Now, however, she has found herself at the nexus of a much larger debate and isn’t alone in the selection of thin, white-presenting women gaining popularity on social accounts. As wardrobe stylist Gabe Bass points out, other fashion personalities like @saracampz or @tinyjewishgirl have rapidly gained traction with their “out there” looks. Meanwhile, creators of color like @hdnsnotarnd, who some call the “original subway girl,” have yet to see the same viral appeal.

“I do think all the sort of fashion girls that have gotten super popular from TikTok for dressing in a very eye-catching way, they’re white and skinny,” Bass says. “It’s just a fact. You’re going to be reacted to differently if you are a thin person in society taking risks with fashion.”

Eventually, the online discourse was enough to prompt an interview in The Cut, a Q&A that sought to unveil the mystery behind the viral TikToker. The interview seemed straightforward until a rogue comment unknowingly ladened with micro-aggressions brought everything to a halt.

“The most comforting fact is that I live on the Lower East Side, and I never have to go to Queens or Harlem, where people don’t understand,” she told The Cut. “Where I live is mostly a younger crowd and people who love that. I’ve only experienced the positive. People will stop me and take pics. I’ve never experienced hate in real life, it’s only the internet.”

As one TikToker noted, Roger’s targeted comment about Harlem and Queens, Black and Latino-dominated areas, was the dog whistle that reignited a viral discussion about race in fashion. “White women consistently think they invented high-low dressing. Black women and Latino women have been doing that for years.”

Gabriella Onessimo, a fashion writer and occasional stylist, argues the same, pointing out that many popular fashion trends like streetwear, Y2K, and the current obsession with sportswear “come from those communities.”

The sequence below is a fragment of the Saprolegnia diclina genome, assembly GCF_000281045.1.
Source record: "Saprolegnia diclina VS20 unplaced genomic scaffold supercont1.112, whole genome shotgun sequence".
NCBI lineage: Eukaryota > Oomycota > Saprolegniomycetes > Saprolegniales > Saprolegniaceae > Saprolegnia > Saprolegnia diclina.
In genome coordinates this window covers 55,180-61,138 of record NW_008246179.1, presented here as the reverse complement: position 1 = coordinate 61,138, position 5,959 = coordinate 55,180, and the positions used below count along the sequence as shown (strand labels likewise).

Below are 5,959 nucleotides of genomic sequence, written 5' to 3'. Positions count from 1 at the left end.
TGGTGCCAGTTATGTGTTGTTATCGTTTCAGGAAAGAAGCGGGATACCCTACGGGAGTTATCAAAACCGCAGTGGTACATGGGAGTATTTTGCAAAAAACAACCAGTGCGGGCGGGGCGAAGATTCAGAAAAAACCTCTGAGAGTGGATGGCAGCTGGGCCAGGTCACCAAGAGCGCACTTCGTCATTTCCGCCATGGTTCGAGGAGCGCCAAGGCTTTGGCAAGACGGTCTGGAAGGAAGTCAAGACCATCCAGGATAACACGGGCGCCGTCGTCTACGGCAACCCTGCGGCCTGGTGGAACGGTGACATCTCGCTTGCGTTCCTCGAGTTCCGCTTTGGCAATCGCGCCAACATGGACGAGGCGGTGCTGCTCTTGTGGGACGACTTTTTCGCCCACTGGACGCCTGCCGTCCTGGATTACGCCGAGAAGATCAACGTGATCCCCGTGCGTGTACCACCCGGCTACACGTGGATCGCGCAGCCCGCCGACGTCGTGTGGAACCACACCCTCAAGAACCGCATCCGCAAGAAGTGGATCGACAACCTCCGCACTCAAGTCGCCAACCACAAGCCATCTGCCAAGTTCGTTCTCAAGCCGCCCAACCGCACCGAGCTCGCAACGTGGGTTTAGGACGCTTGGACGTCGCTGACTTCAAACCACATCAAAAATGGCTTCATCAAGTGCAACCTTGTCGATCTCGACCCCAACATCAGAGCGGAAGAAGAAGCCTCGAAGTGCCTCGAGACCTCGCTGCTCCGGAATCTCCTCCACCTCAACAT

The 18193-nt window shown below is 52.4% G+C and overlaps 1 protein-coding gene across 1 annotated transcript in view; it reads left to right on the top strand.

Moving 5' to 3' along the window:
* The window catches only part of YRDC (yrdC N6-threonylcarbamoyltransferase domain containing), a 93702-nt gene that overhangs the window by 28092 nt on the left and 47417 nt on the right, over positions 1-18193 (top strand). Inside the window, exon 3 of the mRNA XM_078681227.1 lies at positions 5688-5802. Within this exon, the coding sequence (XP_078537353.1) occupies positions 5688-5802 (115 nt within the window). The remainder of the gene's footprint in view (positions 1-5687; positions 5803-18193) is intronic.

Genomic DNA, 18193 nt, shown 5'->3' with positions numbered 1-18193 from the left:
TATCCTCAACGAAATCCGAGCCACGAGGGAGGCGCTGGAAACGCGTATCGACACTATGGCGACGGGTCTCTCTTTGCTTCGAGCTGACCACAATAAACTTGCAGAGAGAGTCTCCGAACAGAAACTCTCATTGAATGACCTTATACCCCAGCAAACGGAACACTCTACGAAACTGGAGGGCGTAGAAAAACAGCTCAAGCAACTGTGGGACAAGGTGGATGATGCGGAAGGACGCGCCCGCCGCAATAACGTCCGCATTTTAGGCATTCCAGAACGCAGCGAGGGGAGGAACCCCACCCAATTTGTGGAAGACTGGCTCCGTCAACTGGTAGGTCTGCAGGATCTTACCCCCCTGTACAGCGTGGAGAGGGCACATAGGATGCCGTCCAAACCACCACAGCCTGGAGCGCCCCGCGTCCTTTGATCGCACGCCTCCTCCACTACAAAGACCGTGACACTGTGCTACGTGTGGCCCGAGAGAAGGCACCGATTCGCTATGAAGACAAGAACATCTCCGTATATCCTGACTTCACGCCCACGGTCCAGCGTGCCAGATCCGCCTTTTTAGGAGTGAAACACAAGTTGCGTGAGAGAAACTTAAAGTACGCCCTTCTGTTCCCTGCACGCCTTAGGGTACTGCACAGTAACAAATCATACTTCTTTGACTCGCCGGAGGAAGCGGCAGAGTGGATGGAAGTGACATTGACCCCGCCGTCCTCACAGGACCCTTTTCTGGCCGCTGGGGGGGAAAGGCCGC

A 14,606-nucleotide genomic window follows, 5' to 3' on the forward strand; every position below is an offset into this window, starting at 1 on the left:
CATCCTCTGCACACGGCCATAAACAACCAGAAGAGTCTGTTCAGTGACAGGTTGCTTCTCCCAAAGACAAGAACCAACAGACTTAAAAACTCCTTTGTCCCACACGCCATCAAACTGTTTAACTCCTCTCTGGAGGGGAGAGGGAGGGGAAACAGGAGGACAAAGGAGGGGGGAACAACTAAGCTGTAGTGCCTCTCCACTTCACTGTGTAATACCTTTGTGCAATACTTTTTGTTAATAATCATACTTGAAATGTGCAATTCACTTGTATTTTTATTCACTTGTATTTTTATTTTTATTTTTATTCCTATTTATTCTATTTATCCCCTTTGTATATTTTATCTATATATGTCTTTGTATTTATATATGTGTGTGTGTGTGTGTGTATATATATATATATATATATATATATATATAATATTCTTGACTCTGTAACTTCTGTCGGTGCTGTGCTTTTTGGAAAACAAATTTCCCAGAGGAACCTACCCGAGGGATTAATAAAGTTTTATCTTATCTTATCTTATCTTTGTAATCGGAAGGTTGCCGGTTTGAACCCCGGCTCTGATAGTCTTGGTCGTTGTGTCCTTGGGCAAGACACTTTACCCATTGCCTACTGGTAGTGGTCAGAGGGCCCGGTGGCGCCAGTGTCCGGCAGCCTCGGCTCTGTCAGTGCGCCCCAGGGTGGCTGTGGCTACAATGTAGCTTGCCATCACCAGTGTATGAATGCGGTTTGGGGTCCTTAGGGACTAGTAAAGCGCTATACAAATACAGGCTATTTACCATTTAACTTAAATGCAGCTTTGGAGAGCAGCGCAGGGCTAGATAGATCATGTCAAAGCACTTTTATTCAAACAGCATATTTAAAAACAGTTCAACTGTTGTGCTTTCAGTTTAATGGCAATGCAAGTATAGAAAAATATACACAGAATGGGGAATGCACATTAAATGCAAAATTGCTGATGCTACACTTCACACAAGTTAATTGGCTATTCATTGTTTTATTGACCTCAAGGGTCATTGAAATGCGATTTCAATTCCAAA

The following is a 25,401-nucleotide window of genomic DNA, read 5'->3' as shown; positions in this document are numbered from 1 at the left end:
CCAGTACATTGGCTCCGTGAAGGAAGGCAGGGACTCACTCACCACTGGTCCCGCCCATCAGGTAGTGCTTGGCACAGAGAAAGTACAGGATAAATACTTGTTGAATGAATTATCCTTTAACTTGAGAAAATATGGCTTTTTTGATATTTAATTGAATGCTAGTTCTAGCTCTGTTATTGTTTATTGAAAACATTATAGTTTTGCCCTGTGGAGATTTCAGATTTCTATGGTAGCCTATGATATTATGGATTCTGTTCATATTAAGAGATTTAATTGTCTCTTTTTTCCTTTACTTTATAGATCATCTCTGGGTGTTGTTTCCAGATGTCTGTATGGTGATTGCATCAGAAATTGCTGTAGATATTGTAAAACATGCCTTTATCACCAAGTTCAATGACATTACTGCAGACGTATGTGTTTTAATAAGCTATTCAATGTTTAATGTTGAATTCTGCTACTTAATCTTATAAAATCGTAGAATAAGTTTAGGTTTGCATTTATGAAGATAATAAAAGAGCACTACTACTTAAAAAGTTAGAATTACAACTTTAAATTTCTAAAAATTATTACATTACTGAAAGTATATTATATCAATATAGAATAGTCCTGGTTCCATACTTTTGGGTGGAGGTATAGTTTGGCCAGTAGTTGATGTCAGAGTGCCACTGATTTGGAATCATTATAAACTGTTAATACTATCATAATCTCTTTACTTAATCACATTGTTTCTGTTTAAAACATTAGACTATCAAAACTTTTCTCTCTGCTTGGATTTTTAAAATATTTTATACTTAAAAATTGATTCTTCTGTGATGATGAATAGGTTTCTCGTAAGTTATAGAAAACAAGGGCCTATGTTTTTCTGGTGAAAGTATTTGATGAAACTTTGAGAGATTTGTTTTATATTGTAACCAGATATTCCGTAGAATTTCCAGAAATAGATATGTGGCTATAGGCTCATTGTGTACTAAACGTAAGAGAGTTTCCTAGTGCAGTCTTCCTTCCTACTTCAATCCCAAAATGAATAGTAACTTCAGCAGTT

While Rogers admits her statement in The Cut was poorly worded, she insists the comment was blown out of proportion. “I didn’t mean it in any particular way. I love everybody,” she explains. For Rogers, the statement was a reflection of what she believes is Harlem’s more conservative mindset. “You don’t go in underwear to your parent’s house,” she says. “I used to live in Harlem. I used to live on 111th street. People took [the comment] the wrong way.”

To some degree, she might be right. Manhattan’s Lower East Side, as noted by Bass, shows an outward proclivity for experimentation with fashion and style by younger crowds. “I think there is a certain uniform, but at the same time, those sort of areas are a little more open to experimentation and things that are a bit more out there,” they say. “That’s where influencers are more comfortable.”


There’s something to be said about living in places where you identify with the environment around you. It can’t be ignored that Harlem’s overwhelming demographic of Black and Latino residents starkly contrast the Lower East Side, which Rogers currently calls home. However, it’s clear the digital outrage isn’t specific to her, as X users were quick to call out similar instances where micro-aggressive comments from public personalities passed as blissfully unaware sentiments.

While Rogers found herself at the center of this viral discussion, the problem isn’t directly her. Fashion’s underbelly is littered with body dysmorphia and racism, and she represents only a fraction of the problem. Regrettably, Rogers is the product and scapegoat of a much larger unbalanced system at play.